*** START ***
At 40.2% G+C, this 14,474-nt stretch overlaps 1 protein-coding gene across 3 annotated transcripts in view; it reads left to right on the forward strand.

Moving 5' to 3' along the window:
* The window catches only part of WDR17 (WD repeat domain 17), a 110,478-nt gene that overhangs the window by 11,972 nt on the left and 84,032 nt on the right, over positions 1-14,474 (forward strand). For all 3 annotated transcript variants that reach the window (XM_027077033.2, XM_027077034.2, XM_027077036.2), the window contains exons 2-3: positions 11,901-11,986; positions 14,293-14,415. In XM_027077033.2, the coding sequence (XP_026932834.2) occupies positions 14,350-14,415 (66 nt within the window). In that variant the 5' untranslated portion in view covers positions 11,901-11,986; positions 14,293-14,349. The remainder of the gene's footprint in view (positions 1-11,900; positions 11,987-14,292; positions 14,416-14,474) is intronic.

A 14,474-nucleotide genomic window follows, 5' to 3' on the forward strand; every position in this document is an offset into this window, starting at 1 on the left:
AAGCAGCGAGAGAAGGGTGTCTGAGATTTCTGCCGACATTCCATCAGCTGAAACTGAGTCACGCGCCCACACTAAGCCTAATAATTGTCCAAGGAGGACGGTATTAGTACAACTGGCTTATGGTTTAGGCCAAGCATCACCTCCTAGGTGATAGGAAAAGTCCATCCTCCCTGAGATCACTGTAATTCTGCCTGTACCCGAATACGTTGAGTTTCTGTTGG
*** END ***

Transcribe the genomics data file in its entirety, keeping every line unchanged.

At 40.2% G+C, this 14,474-nt stretch overlaps 1 protein-coding gene across 3 annotated transcripts in view; it reads left to right on the forward strand.

Moving 5' to 3' along the window:
* The window catches only part of WDR17 (WD repeat domain 17), a 110,478-nt gene that overhangs the window by 11,972 nt on the left and 84,032 nt on the right, over positions 1-14,474 (forward strand). For all 3 annotated transcript variants that reach the window (XM_027077033.2, XM_027077034.2, XM_027077036.2), the window contains exons 2-3: positions 11,901-11,986; positions 14,293-14,415. In XM_027077033.2, the coding sequence (XP_026932834.2) occupies positions 14,350-14,415 (66 nt within the window). In that variant the 5' untranslated portion in view covers positions 11,901-11,986; positions 14,293-14,349. The remainder of the gene's footprint in view (positions 1-11,900; positions 11,987-14,292; positions 14,416-14,474) is intronic.

A 14,474-nucleotide genomic window follows, 5' to 3' on the forward strand; every position in this document is an offset into this window, starting at 1 on the left:
AAGCAGCGAGAGAAGGGTGTCTGAGATTTCTGCCGACATTCCATCAGCTGAAACTGAGTCACGCGCCCACACTAAGCCTAATAATTGTCCAAGGAGGACGGTATTAGTACAACTGGCTTATGGTTTAGGCCAAGCATCACCTCCTAGGTGATAGGAAAAGTCCATCCTCCCTGAGATCACTGTAATTCTGCCTGTACCCGAATACGTTGAGTTTCTGTTGG